July 21, 1961 – NASA prepares for their second manned launch, a 15-minute suborbital shot designed to place astronaut Gus Grissom a hundred miles above the surface of the earth.
Everything went perfectly as space capsule “Liberty Bell 7”atop the Mercury-Redstone 4 rocket lifted off from Cape Canaveral, Florida and began her three hundred mile flight eastward over the Atlantic. Grissom initiated his reentry sequence at 120 miles altitude, sending the lone capsule plummeting back towards earth. Parachutes deployed at 21,000 feet, slowing the spacecraft in preparation for oceanic splashdown.
Liberty Bell 7 hit the water, heeling over in the swells. With recovery helicopters inbound, Grissom prepared to exit the capsule. Without warning, a “dull thud” sounded in the cabin as the hatch cover blew open and the spacecraft began taking on water. Things were beginning to go very, very wrong—if Grissom hadn’t already unbuckled his harness he might not have been able to escape as the craft began to sink. Abandoning the capsule, Grissom began to swim for his life.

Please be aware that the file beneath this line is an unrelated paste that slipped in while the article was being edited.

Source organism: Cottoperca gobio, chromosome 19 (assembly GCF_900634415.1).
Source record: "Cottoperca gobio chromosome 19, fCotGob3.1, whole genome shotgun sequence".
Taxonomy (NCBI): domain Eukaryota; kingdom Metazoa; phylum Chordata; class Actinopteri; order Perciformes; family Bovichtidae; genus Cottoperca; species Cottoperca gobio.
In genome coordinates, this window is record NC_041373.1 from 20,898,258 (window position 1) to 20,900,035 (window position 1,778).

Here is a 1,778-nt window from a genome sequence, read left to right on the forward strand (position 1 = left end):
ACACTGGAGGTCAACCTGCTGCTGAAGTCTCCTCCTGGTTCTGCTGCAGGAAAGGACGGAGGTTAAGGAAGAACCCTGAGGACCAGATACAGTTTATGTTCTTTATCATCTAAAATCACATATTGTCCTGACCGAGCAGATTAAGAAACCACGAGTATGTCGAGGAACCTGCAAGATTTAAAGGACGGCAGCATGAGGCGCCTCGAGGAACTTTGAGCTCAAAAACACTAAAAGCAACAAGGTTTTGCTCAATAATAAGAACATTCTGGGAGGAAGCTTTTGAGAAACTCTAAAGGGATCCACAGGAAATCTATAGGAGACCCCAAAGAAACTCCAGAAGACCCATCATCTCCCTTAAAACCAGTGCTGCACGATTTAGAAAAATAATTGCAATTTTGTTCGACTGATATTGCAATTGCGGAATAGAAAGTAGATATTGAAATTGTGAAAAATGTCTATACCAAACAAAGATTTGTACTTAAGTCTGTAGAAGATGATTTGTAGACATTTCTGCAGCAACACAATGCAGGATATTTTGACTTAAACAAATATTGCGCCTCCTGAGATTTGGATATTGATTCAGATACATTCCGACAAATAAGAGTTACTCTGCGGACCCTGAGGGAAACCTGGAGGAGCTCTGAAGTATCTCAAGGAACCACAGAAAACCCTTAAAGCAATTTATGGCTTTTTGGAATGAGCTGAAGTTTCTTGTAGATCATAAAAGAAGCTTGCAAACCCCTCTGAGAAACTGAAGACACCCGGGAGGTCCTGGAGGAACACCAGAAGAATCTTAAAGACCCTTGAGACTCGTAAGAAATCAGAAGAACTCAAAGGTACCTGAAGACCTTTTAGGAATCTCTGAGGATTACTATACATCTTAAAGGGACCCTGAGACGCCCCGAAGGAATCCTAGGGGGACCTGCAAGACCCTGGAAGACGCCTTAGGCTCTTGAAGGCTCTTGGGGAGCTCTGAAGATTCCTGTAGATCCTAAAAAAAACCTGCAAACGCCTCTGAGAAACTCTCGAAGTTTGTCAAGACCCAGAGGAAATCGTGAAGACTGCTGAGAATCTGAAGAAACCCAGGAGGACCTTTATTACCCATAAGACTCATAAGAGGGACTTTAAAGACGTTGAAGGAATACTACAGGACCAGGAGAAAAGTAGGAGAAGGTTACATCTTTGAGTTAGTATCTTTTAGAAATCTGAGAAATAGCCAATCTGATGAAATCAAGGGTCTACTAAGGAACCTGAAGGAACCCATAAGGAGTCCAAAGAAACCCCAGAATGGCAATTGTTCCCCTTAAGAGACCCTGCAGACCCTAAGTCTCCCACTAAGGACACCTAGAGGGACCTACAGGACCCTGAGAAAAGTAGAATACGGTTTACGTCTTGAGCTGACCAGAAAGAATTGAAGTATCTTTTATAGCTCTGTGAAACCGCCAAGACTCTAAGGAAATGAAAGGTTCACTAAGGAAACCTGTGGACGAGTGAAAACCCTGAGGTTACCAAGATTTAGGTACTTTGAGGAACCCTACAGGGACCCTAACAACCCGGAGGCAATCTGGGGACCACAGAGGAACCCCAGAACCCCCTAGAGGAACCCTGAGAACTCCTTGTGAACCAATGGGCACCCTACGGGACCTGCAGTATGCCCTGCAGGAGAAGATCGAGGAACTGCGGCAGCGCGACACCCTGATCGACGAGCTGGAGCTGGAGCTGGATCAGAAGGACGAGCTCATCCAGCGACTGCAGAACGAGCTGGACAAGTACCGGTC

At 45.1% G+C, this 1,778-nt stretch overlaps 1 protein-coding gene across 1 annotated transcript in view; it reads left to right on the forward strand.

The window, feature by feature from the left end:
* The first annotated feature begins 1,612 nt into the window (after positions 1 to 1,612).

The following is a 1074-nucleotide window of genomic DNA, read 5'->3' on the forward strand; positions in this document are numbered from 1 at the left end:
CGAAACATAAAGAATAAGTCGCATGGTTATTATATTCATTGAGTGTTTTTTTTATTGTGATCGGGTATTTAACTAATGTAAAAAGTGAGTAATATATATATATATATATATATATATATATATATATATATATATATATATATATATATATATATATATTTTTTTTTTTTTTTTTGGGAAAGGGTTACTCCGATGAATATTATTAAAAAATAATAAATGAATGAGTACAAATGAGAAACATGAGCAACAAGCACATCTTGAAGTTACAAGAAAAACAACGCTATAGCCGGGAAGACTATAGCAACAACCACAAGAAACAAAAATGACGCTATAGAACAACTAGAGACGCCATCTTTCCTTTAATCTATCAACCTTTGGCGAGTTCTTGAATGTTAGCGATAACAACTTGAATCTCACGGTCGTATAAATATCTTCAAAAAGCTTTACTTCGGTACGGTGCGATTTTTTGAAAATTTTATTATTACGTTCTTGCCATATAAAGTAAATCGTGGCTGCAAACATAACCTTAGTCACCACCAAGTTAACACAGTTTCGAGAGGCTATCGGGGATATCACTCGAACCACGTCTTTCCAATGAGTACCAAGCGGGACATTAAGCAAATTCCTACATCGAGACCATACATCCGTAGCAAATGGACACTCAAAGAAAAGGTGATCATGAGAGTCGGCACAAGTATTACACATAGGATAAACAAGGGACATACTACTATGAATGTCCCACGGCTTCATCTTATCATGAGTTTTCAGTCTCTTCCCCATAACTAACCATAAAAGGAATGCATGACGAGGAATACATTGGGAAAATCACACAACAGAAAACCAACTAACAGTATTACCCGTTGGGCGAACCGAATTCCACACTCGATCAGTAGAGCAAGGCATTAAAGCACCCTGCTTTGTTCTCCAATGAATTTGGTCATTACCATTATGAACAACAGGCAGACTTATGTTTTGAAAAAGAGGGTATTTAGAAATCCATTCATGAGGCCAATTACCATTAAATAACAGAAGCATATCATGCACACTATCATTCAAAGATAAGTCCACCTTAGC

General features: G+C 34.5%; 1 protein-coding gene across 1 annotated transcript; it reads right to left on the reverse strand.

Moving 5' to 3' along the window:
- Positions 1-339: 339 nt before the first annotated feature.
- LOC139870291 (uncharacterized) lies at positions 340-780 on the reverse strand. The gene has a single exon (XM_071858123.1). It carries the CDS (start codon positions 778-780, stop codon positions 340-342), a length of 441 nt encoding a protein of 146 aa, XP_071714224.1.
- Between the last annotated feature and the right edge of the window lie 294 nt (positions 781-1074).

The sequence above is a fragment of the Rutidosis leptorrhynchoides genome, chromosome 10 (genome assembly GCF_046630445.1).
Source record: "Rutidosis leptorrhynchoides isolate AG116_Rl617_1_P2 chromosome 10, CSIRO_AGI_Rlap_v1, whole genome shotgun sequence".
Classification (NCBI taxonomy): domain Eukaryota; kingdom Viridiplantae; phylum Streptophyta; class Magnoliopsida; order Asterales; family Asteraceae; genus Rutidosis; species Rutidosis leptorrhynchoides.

The incoming helicopter pilot fell back on his training, focusing on the capsule rather than the swimming astronaut. But the craft had already taken on too much water, almost pulling the helicopter down with it as it sank. A second chopper moved in to pick up Grissom, who himself was struggling and began to sink due to an unsecured intake valve in his space suit.
Had Grissom panicked and blown the hatch without authorization? Independent inquiries did not believe so, despite the insistence of some within the engineering team. The administration sided with Grissom, keeping him in a command position during the future Gemini and Apollo projects. Liberty Bell 7 was deemed lost forever.